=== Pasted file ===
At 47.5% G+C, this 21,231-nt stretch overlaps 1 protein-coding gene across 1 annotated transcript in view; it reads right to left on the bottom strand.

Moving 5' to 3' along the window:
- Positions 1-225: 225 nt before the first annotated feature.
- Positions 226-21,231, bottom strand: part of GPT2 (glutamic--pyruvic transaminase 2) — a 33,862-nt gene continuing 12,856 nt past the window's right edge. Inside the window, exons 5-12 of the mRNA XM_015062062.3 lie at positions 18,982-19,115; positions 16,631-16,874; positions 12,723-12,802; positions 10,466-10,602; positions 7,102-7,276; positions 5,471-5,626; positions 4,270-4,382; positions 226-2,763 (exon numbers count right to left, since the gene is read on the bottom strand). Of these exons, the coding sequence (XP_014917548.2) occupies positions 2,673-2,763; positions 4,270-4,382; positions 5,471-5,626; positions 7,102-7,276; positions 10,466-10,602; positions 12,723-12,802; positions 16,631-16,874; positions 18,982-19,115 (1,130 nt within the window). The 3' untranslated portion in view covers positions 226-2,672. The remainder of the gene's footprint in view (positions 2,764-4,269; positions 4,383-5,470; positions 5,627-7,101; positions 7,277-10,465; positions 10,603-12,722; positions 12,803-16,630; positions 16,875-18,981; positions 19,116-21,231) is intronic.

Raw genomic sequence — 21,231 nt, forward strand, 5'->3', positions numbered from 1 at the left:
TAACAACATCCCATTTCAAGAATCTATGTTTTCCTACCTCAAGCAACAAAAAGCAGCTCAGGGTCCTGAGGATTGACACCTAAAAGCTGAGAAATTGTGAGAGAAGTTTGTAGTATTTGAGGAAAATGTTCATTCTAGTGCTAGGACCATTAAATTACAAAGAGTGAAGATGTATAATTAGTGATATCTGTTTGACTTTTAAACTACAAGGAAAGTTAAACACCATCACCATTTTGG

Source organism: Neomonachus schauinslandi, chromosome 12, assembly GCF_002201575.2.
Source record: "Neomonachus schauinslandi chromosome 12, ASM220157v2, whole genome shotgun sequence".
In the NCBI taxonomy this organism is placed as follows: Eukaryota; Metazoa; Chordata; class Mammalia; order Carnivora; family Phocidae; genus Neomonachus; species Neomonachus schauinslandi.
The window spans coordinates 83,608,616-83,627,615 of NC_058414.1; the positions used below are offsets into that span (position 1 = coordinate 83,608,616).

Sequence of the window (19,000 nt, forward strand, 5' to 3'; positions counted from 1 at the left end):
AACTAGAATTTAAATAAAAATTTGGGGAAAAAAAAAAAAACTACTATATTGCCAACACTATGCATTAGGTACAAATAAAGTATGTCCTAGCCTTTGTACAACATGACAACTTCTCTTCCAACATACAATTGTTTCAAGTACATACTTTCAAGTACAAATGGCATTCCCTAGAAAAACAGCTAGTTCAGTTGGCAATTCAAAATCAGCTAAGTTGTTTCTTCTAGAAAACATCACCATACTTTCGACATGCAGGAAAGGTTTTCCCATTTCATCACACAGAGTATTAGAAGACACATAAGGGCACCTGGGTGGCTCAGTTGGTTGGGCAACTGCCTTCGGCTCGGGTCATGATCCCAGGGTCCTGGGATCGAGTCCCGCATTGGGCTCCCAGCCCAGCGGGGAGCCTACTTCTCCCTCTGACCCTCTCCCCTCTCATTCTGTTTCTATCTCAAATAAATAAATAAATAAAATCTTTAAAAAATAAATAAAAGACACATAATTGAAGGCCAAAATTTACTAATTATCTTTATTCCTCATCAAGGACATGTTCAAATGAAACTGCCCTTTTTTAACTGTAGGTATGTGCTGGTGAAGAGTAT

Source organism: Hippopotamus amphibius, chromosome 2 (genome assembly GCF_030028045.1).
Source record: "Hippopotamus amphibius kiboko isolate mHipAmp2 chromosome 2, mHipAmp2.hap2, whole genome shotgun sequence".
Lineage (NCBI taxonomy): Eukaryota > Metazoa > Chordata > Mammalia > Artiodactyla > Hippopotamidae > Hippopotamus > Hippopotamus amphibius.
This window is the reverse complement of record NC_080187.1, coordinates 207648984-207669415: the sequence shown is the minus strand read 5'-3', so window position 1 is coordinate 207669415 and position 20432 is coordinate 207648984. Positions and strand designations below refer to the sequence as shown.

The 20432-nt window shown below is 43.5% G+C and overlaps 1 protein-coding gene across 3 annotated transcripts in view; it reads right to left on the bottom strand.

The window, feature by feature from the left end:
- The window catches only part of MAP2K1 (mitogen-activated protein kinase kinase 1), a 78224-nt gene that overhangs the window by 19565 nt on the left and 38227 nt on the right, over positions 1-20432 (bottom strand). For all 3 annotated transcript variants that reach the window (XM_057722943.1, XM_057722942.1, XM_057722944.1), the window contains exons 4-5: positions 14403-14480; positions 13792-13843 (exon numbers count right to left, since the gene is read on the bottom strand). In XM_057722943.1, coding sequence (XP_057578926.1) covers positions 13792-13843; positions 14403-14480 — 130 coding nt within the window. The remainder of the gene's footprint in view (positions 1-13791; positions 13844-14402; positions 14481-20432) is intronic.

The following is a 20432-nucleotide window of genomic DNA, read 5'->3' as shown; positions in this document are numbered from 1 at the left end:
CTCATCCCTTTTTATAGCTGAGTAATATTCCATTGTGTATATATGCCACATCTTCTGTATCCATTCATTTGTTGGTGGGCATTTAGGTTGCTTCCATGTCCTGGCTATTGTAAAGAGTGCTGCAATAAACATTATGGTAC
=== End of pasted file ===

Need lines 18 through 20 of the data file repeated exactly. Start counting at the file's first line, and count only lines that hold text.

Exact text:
The window, feature by feature from the left end:
- The window catches only part of MAP2K1 (mitogen-activated protein kinase kinase 1), a 78224-nt gene that overhangs the window by 19565 nt on the left and 38227 nt on the right, over positions 1-20432 (bottom strand). For all 3 annotated transcript variants that reach the window (XM_057722943.1, XM_057722942.1, XM_057722944.1), the window contains exons 4-5: positions 14403-14480; positions 13792-13843 (exon numbers count right to left, since the gene is read on the bottom strand). In XM_057722943.1, coding sequence (XP_057578926.1) covers positions 13792-13843; positions 14403-14480 — 130 coding nt within the window. The remainder of the gene's footprint in view (positions 1-13791; positions 13844-14402; positions 14481-20432) is intronic.

The following is a 20432-nucleotide window of genomic DNA, read 5'->3' as shown; positions in this document are numbered from 1 at the left end: